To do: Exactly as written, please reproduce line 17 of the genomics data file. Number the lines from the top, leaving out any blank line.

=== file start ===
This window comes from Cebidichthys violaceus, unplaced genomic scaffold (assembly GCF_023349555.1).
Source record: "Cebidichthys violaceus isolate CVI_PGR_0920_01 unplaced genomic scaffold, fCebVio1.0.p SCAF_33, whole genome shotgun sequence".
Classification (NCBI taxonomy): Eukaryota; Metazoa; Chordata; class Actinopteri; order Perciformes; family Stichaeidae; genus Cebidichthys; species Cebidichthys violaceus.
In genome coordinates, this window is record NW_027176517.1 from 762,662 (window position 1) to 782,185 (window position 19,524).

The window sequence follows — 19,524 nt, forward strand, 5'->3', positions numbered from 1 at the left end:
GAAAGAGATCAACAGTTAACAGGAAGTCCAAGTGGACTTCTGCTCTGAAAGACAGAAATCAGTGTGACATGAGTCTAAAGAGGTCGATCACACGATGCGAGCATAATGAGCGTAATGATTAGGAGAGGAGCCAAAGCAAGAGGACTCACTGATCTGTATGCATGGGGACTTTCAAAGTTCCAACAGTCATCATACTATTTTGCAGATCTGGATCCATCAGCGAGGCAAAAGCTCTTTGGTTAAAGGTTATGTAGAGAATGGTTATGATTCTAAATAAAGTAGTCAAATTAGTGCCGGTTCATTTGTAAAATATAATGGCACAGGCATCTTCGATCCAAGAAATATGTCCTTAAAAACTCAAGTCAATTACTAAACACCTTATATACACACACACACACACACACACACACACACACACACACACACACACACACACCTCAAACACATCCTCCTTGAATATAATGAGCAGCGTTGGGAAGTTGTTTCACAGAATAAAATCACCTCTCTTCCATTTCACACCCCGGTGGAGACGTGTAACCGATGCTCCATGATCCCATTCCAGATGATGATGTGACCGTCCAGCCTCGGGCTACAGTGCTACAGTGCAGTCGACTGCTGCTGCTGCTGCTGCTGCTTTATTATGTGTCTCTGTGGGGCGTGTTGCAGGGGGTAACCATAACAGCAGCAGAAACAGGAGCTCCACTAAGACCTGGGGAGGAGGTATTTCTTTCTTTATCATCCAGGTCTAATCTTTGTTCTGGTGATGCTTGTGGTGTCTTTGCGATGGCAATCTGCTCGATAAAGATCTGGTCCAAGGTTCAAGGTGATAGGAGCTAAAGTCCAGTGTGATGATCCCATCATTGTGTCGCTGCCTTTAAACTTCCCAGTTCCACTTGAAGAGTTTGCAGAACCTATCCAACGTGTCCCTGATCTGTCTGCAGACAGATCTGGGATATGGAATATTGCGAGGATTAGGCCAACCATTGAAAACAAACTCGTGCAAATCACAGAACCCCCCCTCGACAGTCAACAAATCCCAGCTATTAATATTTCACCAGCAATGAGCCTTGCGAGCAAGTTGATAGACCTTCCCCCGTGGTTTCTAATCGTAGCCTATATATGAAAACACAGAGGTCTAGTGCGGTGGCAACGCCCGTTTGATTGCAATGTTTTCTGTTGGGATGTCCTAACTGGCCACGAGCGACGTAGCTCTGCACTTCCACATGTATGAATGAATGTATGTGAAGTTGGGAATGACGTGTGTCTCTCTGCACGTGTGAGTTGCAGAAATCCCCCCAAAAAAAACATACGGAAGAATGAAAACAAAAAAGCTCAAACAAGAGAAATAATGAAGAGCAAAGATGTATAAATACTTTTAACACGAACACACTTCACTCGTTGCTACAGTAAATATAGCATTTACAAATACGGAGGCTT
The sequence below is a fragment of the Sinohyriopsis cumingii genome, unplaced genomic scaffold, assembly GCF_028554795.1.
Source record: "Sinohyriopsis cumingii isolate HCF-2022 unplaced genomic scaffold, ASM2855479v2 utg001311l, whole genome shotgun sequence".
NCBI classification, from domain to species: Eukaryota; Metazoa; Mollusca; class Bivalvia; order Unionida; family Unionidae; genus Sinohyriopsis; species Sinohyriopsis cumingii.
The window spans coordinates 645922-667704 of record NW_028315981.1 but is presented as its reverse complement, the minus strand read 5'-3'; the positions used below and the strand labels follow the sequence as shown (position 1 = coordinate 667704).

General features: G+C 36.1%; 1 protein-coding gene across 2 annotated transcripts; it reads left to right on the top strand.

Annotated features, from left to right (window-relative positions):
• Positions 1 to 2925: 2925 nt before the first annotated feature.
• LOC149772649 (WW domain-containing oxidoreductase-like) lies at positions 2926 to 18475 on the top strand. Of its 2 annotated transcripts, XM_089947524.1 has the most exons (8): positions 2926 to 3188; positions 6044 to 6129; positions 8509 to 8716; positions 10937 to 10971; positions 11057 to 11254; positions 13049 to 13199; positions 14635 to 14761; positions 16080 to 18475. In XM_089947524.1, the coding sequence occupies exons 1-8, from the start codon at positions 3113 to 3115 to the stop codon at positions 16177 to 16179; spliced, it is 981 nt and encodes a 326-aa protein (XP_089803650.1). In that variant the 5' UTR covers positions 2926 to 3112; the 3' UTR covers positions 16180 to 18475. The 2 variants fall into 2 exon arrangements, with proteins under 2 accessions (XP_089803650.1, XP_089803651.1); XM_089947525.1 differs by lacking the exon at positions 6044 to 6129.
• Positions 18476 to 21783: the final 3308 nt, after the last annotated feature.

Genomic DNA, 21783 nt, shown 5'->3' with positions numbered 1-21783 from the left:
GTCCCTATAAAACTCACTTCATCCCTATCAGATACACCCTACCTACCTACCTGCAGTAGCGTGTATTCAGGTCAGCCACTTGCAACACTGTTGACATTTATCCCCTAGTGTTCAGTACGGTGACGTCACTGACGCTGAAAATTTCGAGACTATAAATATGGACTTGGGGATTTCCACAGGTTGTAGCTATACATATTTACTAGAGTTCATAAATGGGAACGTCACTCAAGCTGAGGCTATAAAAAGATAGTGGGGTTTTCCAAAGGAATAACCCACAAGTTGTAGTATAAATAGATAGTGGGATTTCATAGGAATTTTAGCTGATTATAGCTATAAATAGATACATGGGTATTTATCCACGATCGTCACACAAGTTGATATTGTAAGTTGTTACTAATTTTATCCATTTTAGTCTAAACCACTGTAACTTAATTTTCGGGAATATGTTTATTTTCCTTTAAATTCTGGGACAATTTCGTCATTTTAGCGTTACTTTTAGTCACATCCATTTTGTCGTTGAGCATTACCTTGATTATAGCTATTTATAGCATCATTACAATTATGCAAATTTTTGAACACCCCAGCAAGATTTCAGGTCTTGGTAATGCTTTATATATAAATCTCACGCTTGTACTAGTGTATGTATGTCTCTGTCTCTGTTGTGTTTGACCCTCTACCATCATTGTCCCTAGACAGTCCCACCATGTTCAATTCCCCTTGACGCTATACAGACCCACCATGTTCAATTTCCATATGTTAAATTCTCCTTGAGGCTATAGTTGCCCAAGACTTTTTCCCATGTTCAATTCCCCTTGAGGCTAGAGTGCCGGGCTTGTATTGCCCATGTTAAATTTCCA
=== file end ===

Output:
GTCCCTATAAAACTCACTTCATCCCTATCAGATACACCCTACCTACCTACCTGCAGTAGCGTGTATTCAGGTCAGCCACTTGCAACACTGTTGACATTTATCCCCTAGTGTTCAGTACGGTGACGTCACTGACGCTGAAAATTTCGAGACTATAAATATGGACTTGGGGATTTCCACAGGTTGTAGCTATACATATTTACTAGAGTTCATAAATGGGAACGTCACTCAAGCTGAGGCTATAAAAAGATAGTGGGGTTTTCCAAAGGAATAACCCACAAGTTGTAGTATAAATAGATAGTGGGATTTCATAGGAATTTTAGCTGATTATAGCTATAAATAGATACATGGGTATTTATCCACGATCGTCACACAAGTTGATATTGTAAGTTGTTACTAATTTTATCCATTTTAGTCTAAACCACTGTAACTTAATTTTCGGGAATATGTTTATTTTCCTTTAAATTCTGGGACAATTTCGTCATTTTAGCGTTACTTTTAGTCACATCCATTTTGTCGTTGAGCATTACCTTGATTATAGCTATTTATAGCATCATTACAATTATGCAAATTTTTGAACACCCCAGCAAGATTTCAGGTCTTGGTAATGCTTTATATATAAATCTCACGCTTGTACTAGTGTATGTATGTCTCTGTCTCTGTTGTGTTTGACCCTCTACCATCATTGTCCCTAGACAGTCCCACCATGTTCAATTCCCCTTGACGCTATACAGACCCACCATGTTCAATTTCCATATGTTAAATTCTCCTTGAGGCTATAGTTGCCCAAGACTTTTTCCCATGTTCAATTCCCCTTGAGGCTAGAGTGCCGGGCTTGTATTGCCCATGTTAAATTTCCA